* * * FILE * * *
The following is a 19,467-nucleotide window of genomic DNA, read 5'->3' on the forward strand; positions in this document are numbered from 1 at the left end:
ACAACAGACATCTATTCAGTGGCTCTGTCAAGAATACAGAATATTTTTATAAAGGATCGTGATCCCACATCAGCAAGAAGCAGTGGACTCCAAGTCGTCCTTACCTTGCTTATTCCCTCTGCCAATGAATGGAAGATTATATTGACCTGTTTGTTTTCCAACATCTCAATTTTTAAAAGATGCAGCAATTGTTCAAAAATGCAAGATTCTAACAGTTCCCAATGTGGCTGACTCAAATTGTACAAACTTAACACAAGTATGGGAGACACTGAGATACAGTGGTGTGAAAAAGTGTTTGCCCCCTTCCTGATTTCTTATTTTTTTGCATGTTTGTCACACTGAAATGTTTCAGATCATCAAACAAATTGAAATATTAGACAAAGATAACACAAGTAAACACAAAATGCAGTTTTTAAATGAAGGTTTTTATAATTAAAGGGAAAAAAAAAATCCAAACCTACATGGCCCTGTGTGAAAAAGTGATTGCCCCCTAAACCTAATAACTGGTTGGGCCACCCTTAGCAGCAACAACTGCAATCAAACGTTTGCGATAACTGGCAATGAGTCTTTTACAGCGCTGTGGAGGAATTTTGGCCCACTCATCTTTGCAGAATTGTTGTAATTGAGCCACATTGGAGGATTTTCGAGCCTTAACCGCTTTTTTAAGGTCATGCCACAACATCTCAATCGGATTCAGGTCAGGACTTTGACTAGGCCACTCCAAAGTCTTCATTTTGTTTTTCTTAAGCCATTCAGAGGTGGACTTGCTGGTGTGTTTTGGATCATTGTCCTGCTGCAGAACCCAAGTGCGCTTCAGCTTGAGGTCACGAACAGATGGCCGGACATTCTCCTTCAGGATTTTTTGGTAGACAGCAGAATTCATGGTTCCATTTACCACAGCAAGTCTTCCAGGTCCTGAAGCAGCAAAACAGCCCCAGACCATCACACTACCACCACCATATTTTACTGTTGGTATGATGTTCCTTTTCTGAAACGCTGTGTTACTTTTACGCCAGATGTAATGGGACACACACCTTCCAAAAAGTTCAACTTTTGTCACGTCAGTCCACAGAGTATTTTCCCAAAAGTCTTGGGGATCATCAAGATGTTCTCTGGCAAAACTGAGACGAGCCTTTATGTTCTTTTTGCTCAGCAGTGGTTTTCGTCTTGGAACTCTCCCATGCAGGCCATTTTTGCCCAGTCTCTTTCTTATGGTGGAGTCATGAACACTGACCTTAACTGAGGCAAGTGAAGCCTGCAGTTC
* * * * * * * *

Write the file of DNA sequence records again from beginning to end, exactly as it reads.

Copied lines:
The following is a 19,467-nucleotide window of genomic DNA, read 5'->3' on the forward strand; positions in this document are numbered from 1 at the left end:
ACAACAGACATCTATTCAGTGGCTCTGTCAAGAATACAGAATATTTTTATAAAGGATCGTGATCCCACATCAGCAAGAAGCAGTGGACTCCAAGTCGTCCTTACCTTGCTTATTCCCTCTGCCAATGAATGGAAGATTATATTGACCTGTTTGTTTTCCAACATCTCAATTTTTAAAAGATGCAGCAATTGTTCAAAAATGCAAGATTCTAACAGTTCCCAATGTGGCTGACTCAAATTGTACAAACTTAACACAAGTATGGGAGACACTGAGATACAGTGGTGTGAAAAAGTGTTTGCCCCCTTCCTGATTTCTTATTTTTTTGCATGTTTGTCACACTGAAATGTTTCAGATCATCAAACAAATTGAAATATTAGACAAAGATAACACAAGTAAACACAAAATGCAGTTTTTAAATGAAGGTTTTTATAATTAAAGGGAAAAAAAAAATCCAAACCTACATGGCCCTGTGTGAAAAAGTGATTGCCCCCTAAACCTAATAACTGGTTGGGCCACCCTTAGCAGCAACAACTGCAATCAAACGTTTGCGATAACTGGCAATGAGTCTTTTACAGCGCTGTGGAGGAATTTTGGCCCACTCATCTTTGCAGAATTGTTGTAATTGAGCCACATTGGAGGATTTTCGAGCCTTAACCGCTTTTTTAAGGTCATGCCACAACATCTCAATCGGATTCAGGTCAGGACTTTGACTAGGCCACTCCAAAGTCTTCATTTTGTTTTTCTTAAGCCATTCAGAGGTGGACTTGCTGGTGTGTTTTGGATCATTGTCCTGCTGCAGAACCCAAGTGCGCTTCAGCTTGAGGTCACGAACAGATGGCCGGACATTCTCCTTCAGGATTTTTTGGTAGACAGCAGAATTCATGGTTCCATTTACCACAGCAAGTCTTCCAGGTCCTGAAGCAGCAAAACAGCCCCAGACCATCACACTACCACCACCATATTTTACTGTTGGTATGATGTTCCTTTTCTGAAACGCTGTGTTACTTTTACGCCAGATGTAATGGGACACACACCTTCCAAAAAGTTCAACTTTTGTCACGTCAGTCCACAGAGTATTTTCCCAAAAGTCTTGGGGATCATCAAGATGTTCTCTGGCAAAACTGAGACGAGCCTTTATGTTCTTTTTGCTCAGCAGTGGTTTTCGTCTTGGAACTCTCCCATGCAGGCCATTTTTGCCCAGTCTCTTTCTTATGGTGGAGTCATGAACACTGACCTTAACTGAGGCAAGTGAAGCCTGCAGTTC